What are midwives perceived barriers to practicing autonomously in Australia?.
Literature review: What are midwives perceived barriers to practicing autonomously in Australia
Midwifery as an independent profession as described by Pairman & McAra-Couper is heavily synonymous with autonomy, relating directly to the midwife’s distinctive and unique practice, individual to that of nursing or obstetrics. This concept of autonomy denotes that midwives work within their scope of practice, and are both responsible and accountable for their professional judgments. While autonomy is recognized as a key feature in contemporary midwifery practice, research has identified obstacles regarding its full attainment. This paper aims to explore the literature relating to the concept of autonomous midwifery practice and answer the question, on what midwives perceive as barriers to professional autonomy and realizing one’s full scope of practice within Australia.
Midwifery refers to obstetrics or the techniques and practice of a midwife. A midwife is a recognized professional who is responsible for and who works with women to give necessary support and care during pregnancy, labor and the postnatal period. He or she conducts birth and care for the newborn and infant. In Australia, midwifery is regarded as a sub-specialty of nursing and due to this, their services are mostly not autonomous especially with the dominance of the high prevalence of obstetricians that practice privately. Over the years, there have been concerns among midwives in Australia that their right to performing autonomously within the full scope of their profession is hindered by the existing medical dominance. They have listed a number of issues they regard as barriers to their autonomy and have moved to seek independence.
Autonomy is the ability of one to act independently, often making rational decisions without the influence of others. Professionally, it refers to the right granted by most government bodies to members of a professional class to work without supervision. This also means that there is limited external influence when it comes to undertaking their professional duties (Beauchamp, 2001). In essence, what the midwives in this country want is recognition of their professionalism and therefore the need to be granted professional autonomy.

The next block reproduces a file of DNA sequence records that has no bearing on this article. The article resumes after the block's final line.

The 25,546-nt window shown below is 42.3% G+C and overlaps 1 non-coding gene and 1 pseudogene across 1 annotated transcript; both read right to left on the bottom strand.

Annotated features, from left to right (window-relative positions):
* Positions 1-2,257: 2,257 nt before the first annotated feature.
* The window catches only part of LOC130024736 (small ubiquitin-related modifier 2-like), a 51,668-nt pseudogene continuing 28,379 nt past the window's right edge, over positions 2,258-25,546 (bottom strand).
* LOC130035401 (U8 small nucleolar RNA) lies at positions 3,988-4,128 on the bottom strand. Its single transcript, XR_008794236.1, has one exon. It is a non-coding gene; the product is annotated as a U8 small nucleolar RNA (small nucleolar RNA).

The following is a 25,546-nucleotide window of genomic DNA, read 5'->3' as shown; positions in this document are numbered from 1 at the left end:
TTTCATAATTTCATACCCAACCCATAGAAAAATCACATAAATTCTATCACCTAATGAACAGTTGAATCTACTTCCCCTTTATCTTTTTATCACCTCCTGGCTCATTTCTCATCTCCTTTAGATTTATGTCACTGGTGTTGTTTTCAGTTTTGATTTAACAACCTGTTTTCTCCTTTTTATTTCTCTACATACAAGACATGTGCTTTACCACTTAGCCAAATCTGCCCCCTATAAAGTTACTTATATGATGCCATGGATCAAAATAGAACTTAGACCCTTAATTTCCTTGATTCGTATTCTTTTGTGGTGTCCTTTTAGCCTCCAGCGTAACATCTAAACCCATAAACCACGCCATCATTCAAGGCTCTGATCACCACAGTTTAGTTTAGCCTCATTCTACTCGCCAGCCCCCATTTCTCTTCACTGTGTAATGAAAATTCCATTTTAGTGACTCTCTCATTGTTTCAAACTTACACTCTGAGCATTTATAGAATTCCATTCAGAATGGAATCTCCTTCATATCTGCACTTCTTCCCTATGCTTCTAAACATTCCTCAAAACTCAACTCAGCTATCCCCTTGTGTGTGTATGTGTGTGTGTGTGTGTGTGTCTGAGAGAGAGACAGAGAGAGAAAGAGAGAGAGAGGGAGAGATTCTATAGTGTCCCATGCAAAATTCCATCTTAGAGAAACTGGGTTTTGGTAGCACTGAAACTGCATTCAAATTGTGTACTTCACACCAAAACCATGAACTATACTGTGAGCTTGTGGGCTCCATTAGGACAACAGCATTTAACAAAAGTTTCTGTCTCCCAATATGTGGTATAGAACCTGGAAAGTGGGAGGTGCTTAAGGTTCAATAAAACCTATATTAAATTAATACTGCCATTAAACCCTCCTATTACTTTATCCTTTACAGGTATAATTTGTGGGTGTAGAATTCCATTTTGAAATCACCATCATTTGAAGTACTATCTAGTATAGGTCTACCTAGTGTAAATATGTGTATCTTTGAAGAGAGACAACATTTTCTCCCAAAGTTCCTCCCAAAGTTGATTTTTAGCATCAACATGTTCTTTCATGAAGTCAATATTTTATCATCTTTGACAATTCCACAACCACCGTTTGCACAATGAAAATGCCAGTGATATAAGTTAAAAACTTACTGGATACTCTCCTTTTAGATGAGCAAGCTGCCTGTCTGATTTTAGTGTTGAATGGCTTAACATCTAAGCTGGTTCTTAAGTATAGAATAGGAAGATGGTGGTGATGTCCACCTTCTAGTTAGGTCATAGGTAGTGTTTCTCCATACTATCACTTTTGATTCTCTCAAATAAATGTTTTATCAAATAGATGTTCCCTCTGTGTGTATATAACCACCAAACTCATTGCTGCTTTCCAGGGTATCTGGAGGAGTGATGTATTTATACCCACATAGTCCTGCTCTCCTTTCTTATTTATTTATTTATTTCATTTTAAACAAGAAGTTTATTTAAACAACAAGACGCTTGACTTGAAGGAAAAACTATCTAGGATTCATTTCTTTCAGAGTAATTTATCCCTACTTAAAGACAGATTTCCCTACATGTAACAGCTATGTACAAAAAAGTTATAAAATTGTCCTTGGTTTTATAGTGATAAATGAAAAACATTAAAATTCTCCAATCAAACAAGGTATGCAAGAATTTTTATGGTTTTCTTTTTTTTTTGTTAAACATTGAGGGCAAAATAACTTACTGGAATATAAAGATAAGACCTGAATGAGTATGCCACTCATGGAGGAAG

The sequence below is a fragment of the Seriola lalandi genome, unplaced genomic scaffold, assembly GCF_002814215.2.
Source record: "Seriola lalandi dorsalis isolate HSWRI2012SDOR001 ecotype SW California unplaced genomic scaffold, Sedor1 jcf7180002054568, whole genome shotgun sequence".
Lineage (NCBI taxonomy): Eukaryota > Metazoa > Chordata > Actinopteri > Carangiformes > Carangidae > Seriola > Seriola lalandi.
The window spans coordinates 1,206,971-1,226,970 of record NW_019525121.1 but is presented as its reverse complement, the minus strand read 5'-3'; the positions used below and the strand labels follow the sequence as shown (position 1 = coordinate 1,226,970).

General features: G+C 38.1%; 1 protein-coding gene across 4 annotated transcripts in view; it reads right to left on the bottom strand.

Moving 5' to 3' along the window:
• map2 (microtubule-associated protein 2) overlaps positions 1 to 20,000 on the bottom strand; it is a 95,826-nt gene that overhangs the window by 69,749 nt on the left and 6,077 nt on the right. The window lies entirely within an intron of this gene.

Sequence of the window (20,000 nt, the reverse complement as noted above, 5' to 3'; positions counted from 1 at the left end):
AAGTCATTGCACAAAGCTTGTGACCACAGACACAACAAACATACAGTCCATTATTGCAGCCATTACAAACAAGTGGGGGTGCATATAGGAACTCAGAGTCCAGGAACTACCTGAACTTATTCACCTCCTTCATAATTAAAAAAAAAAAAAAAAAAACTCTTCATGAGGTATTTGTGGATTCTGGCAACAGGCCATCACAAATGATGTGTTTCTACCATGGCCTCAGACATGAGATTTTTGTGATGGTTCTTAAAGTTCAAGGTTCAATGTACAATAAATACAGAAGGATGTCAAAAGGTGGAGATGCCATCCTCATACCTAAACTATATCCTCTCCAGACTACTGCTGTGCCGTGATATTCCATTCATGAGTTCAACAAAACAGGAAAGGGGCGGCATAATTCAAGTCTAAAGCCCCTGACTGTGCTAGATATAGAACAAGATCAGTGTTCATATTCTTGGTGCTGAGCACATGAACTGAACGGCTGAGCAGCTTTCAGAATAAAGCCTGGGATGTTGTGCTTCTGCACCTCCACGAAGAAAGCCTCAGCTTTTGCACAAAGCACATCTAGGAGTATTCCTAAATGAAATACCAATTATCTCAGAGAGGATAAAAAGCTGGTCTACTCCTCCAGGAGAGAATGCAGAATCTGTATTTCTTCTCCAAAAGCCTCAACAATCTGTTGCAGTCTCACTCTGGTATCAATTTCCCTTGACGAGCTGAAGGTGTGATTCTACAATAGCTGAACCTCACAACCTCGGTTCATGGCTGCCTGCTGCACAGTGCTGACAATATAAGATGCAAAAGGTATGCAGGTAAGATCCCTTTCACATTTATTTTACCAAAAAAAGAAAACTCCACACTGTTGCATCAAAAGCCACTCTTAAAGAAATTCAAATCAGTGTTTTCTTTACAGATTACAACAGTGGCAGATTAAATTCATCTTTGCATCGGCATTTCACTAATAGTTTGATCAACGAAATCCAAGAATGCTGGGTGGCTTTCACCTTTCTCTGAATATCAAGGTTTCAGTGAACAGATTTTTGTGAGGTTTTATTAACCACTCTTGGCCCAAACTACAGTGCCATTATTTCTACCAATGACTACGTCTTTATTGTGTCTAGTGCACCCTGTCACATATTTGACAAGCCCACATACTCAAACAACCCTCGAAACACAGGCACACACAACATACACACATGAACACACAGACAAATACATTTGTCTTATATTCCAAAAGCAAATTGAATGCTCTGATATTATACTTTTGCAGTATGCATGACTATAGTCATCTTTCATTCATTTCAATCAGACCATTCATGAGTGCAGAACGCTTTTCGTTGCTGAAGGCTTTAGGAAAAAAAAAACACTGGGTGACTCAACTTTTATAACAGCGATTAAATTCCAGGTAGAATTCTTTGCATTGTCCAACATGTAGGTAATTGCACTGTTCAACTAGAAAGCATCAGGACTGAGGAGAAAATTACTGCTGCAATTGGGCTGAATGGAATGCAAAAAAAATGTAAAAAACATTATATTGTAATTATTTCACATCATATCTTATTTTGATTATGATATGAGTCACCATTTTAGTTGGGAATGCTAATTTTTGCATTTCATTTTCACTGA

Research among the midwives in Australia reveals that the above-mentioned medical dominance is one of the barriers that limit or hinder professional autonomy (Brodie, 2002). The medical dominance is in reference to the specific influence of nursing on midwifery and the need for midwives to operate within the hospital setting. This is one of the strongest points made by authors in various literatures on the subject and the main complaint from respondents in various researches. Midwifery adopts a more holistic approach in its operation while the modern medical practice on the same relies heavily on technological advancements (Homer et al, 2009). Majority of midwifery practice in Australia is conducted within the modern hospital setting. It is therefore little wonder that the profession of midwifery is slowly slipping into oblivion.
A qualitative study by Callaghan revealed that two care models namely the medical model and the midwifery model are in competition, with the philosophies and cultures of the former overshadowing those of the latter (Callaghan, 1996). This means that more women are embracing the medical model over that of midwifery, and midwives are forced to work within the same model and thus sacrificing their autonomy in a bid to wave off opposition. It is obvious that they are struggling to remain relevant in the field of obstetrics and any measure taken to safeguard this is welcomed by the majority. While this study may be termed as outdated, the study conducted in later years by Brodie on five hundred and sixty three Australian midwives found that medical dominance and its subsequent philosophies has resulted in a perceived reduction, in autonomy and a narrowing of skill set and sphere of practice. This is especially so because of the expressed need of midwives to work independently using their professional model. Historically, midwives were seen as radical and their ability to acquire Medicare rebates for their clientele hindered through government lobbying. It is only recently that maternity care reforms reflected in the National Health Insurance Act have allowed midwives to obtain the said rebates. This is however limited by a condition dictating that an obstetrician must oblige and thereafter provide written evidence that they are willing to collaborate with a particular midwife during the primary care.
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